Older homes may have smaller tanks. Smaller tanks need to be pumped more often. For example, if a three-bedroom home has a 900-gallon septic tank with six people living there, they should schedule their pumping for every one and one half to two years to avoid failure.  If a home uses a garbage disposal consider that they are increasing the amount of solids (pre-digestion) going into the tank. This home will require more frequent pumping.   

Concrete, plastic and fiberglass tanks are not infallible, lots of things can cause the material to fail resulting in collapse. Inspectors look at the integrity of your system.  Fractures caused by frost/freeze break up, ground heaves, earthquakes, manufacturer defect, burrowing animals, and tree roots all have an impact on our systems. Michigan DEQ does have a guide on subsurface onsite wastewater treatment systems but its recommendations are not enforceable by law. Michigan County Environmental Health departments have laws, consult your County for its recommendations for onsite waste water system maintenance.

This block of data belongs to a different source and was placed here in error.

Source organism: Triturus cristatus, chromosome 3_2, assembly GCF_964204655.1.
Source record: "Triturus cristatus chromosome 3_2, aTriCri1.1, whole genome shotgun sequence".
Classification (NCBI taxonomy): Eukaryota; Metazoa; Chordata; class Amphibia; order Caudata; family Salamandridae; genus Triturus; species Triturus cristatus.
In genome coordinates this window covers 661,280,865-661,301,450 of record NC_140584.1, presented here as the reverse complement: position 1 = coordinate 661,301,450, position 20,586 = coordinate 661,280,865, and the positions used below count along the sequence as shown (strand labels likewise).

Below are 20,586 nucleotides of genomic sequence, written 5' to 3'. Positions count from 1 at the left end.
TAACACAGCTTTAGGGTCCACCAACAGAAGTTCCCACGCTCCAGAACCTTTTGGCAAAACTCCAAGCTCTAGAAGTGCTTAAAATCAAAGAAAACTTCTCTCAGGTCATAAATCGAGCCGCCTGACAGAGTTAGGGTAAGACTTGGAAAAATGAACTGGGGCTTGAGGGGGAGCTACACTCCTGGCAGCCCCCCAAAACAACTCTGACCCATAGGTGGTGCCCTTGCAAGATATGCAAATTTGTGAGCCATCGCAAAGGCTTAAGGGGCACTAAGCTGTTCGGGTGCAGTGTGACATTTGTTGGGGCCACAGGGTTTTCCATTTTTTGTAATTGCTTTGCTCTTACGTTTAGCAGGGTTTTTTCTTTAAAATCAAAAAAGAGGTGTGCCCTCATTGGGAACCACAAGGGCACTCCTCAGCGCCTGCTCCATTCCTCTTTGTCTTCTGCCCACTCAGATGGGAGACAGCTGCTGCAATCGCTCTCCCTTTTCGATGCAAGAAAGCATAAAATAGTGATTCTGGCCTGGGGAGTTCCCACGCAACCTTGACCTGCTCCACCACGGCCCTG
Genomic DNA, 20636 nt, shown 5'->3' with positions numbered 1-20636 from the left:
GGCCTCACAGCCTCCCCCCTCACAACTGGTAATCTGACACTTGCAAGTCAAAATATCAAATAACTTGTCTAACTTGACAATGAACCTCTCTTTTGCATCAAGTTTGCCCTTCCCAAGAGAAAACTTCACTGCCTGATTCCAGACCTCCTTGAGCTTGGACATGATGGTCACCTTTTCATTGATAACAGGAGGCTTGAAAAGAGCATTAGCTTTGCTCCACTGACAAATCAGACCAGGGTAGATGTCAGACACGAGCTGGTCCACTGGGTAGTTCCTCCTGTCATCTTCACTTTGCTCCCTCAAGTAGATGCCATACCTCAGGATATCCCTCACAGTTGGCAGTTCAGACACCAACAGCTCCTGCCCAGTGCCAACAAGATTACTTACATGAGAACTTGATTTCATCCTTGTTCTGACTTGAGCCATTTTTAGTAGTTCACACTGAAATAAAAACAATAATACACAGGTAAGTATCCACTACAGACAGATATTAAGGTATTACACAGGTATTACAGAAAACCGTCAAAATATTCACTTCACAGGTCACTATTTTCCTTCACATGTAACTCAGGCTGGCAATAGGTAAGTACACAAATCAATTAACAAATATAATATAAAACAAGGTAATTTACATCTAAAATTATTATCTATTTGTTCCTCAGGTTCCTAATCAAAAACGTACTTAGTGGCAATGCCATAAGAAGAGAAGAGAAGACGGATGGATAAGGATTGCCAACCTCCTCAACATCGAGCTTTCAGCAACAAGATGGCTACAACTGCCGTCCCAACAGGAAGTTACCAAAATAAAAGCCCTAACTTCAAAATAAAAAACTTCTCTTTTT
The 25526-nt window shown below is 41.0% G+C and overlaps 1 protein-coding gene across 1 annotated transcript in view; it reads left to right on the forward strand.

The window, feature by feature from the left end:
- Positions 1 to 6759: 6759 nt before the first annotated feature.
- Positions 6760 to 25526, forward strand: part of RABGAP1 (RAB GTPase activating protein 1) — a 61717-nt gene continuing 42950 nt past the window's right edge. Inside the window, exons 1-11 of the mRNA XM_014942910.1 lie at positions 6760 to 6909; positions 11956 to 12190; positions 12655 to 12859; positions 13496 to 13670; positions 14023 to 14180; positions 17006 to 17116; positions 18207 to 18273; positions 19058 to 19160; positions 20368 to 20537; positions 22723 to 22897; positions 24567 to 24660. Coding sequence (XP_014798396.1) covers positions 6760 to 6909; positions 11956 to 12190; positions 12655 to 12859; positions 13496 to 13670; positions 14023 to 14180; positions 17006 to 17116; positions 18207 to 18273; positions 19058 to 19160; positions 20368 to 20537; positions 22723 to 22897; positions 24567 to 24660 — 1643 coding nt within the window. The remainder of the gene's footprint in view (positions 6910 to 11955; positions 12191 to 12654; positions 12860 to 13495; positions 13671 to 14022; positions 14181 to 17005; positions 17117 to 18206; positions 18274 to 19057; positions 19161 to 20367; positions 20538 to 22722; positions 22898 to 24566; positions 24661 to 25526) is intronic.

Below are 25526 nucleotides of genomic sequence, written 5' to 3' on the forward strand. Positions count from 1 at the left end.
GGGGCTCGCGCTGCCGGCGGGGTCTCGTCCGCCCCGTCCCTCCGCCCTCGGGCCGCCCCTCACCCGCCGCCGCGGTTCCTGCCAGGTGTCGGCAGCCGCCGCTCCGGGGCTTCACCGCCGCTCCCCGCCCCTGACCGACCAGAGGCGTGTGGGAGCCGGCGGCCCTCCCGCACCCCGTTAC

For more in depth information the National Environmental Services Center, West Virginia University has a good publication that includes a time table in years for pumping recommendations at http://www.nesc.wvu.edu/pdf/ww/septic/pl_fall04.pdf.

If you want to learn more there are videos available: Click here for a short video (under five minutes) about onsite wastewater septic systems, or click here for a longer training video (about 110 minutes) about onsite wastewater septic systems.

For more information about and water quality contact Beth Clawson, MSU Extension Educator. To learn more about onsite waste water treatment septic tanks, contact Michigan State University Extension  Natural Resources educators who are working across Michigan to provide water quality and septic tank maintenance educational programming and assistance. You can contact an educator through MSU Extension’s “Find an Expert” search tool using the keywords “Natural Resources Water Quality.”

Additional Resources: 

Septic System Education 

Got water? Time of sale septic inspections can protect water quality: Part 1

Michigan has nation's weakest regulations on septic systems

Thousands of failed septic tanks threaten Michigan's waters

Michigan Criteria for On-Site Wastewater Treatment

Tags: natural resources, septic systems, water quality